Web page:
I challenge the assumption that learning cannot be directly observed. It can happen in moments, over a short timescale or over a longer period. In the significant majority of lessons observed in a variety of contexts, in different subjects, with pupils of all age ranges (including adults) and abilities, one can see learning taking place. I offer three totally different examples which are indelibly printed on my memory.
Pre-YouTube, I was asked by a headteacher to validate his judgement by observing what he considered was an exceptional, highly-talented physics teacher who had declined promotion because he merely wanted to teach. The proposed advancement would have meant the physics teacher would be spending less time in the classroom. Rather than having him resign to go to another school, the headteacher had negotiated with the trustees to offer a retention allowance based on an independent review and report on his teaching. One Friday afternoon I went in unannounced to see him teaching a Key Stage 3 lower mixed-ability group. The subject was wave motion. Within the first five minutes, using carefully-directed and thought-provoking questioning and the use of a skipping rope, he had pupils demonstrating practically the dependence of the speed of a transverse wave travelling along a rope. This was immediately followed by the class using water troughs with tuning forks to show ripple and wave effects. However, the particularly curious and innovative youngsters soon discovered that by hitting the tuning forks and putting them on their heads while opening and shaping their mouths they could produce a variety of hilarious sound effects. Anticipating and capitalising on this, the teacher then introduced the concept of sound waves using a laptop and oscilloscope to show these visually. He then used the pupils’ own vocabulary to have them describe their experience which he carefully matched and translated into scientific terminology. In less than twenty minutes a range of learning had taken place and sustained progress made. Afterwards, I met with the teacher who asked me for feedback.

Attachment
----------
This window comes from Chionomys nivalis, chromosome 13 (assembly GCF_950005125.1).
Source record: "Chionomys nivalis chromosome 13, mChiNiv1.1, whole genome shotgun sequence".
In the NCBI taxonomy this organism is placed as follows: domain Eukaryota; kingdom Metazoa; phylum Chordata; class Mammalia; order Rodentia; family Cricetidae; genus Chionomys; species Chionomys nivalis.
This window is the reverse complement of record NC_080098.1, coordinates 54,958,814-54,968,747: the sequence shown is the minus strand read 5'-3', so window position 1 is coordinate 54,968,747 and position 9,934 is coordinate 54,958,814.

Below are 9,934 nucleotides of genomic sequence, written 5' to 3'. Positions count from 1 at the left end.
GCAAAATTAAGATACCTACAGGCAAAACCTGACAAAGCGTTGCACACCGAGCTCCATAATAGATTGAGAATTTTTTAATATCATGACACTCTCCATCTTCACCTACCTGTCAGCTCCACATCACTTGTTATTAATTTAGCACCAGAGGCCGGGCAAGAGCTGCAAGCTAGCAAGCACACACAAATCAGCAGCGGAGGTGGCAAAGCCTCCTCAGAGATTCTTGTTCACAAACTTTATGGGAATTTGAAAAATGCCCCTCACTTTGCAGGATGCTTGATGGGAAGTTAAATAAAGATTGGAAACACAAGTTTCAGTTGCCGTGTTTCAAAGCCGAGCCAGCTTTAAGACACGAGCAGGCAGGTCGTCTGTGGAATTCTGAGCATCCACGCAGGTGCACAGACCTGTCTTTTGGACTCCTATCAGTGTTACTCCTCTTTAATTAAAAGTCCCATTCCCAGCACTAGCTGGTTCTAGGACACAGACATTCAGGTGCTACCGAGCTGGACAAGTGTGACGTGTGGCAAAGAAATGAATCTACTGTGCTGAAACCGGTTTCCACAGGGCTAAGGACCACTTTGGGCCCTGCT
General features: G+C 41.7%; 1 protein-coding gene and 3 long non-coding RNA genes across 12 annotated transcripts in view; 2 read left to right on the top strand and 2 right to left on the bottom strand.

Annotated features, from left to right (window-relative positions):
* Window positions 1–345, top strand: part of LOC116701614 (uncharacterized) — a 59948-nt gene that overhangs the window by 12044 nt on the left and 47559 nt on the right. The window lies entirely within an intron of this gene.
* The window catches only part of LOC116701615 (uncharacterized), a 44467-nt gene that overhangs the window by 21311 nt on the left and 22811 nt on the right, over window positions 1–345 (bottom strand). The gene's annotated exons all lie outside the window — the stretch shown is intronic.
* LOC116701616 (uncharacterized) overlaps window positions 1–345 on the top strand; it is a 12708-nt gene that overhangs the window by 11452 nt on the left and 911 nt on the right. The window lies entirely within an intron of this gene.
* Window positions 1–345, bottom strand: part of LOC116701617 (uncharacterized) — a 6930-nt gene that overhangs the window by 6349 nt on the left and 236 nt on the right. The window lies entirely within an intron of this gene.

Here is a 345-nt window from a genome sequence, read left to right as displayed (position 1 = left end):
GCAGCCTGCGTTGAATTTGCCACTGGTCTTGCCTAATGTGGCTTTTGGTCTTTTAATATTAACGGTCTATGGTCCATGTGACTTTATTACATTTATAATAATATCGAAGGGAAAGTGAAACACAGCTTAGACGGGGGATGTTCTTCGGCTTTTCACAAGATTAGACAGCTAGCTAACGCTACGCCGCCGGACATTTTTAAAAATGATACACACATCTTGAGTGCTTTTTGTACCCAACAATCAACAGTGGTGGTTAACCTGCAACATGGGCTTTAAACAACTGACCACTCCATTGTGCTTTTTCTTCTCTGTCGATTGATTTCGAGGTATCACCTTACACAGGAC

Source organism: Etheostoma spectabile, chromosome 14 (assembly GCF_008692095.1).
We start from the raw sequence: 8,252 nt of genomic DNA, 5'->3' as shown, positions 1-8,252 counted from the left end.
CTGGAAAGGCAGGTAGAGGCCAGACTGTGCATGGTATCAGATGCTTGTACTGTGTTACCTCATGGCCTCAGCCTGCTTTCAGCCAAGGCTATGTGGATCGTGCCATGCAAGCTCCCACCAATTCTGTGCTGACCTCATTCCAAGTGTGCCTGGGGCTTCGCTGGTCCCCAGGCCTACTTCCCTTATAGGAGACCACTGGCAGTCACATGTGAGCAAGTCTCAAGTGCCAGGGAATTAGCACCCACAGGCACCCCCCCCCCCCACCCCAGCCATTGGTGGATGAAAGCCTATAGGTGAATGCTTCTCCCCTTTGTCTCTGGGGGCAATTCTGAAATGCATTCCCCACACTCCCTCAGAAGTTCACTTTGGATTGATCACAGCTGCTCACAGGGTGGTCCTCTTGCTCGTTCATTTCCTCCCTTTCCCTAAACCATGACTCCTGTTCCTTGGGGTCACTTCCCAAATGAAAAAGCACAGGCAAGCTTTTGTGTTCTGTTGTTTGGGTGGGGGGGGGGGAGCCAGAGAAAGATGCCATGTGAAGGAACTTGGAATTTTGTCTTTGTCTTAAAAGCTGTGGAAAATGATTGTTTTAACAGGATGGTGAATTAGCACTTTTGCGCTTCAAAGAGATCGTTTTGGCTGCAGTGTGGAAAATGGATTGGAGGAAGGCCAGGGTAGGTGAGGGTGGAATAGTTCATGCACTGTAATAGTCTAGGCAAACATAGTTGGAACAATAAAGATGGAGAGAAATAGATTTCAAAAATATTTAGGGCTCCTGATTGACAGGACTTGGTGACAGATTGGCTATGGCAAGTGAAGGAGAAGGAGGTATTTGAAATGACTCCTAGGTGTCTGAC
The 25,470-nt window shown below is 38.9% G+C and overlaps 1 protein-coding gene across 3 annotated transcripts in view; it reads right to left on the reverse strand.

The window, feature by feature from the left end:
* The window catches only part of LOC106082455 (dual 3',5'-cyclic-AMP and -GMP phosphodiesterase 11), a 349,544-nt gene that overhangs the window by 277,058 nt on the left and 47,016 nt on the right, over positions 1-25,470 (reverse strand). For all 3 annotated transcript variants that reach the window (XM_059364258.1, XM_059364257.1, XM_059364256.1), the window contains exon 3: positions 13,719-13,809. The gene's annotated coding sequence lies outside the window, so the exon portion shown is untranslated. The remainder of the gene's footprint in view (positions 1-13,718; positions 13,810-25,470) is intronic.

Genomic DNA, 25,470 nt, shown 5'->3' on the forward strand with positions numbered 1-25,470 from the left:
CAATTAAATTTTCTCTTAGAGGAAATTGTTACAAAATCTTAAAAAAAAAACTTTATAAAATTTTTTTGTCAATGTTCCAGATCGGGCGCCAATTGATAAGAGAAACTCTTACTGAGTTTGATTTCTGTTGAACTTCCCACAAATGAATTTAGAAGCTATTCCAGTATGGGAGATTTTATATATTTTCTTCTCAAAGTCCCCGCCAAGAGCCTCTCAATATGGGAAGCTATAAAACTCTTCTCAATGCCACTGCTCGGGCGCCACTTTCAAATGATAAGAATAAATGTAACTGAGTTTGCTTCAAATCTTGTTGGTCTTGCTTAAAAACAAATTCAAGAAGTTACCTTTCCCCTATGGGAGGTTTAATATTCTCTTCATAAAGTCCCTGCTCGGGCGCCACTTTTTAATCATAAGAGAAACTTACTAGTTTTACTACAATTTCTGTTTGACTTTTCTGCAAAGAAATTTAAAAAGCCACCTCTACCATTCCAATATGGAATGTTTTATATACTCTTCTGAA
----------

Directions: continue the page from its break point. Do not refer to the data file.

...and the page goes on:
Recently I was undertaking a series of interactive ‘advice-giving learning walks’ in a large primary school and was watching a Year 1 class making ‘buggies’ out of shoe boxes and other containers with an assortment of simple cardboard and wooden wheels on the end of dowel axles. The children’s finished results were good, and they enjoyed pushing them along to see how far they would travel. I then helped a small group working with a learning support assistant under the guidance of the teacher by showing them the technique of using elastic bands tied around the axle stretched to a clothes peg clipped to one end of the box. The ripple effect was a eureka moment for the whole class, and it was a real pleasure to see the wide eyes of the little ones, delighted that they had all made their ‘buggies move under power.’ This activity was soon complemented by the introduction of advanced technical and scientific vocabulary, the start of extended writing, questions, annotated drawings, and design art work. The children had shown impressive dexterity and measuring skills. Demonstrable learning was taking place. Afterwards, I met with the teacher who also asked me for feedback.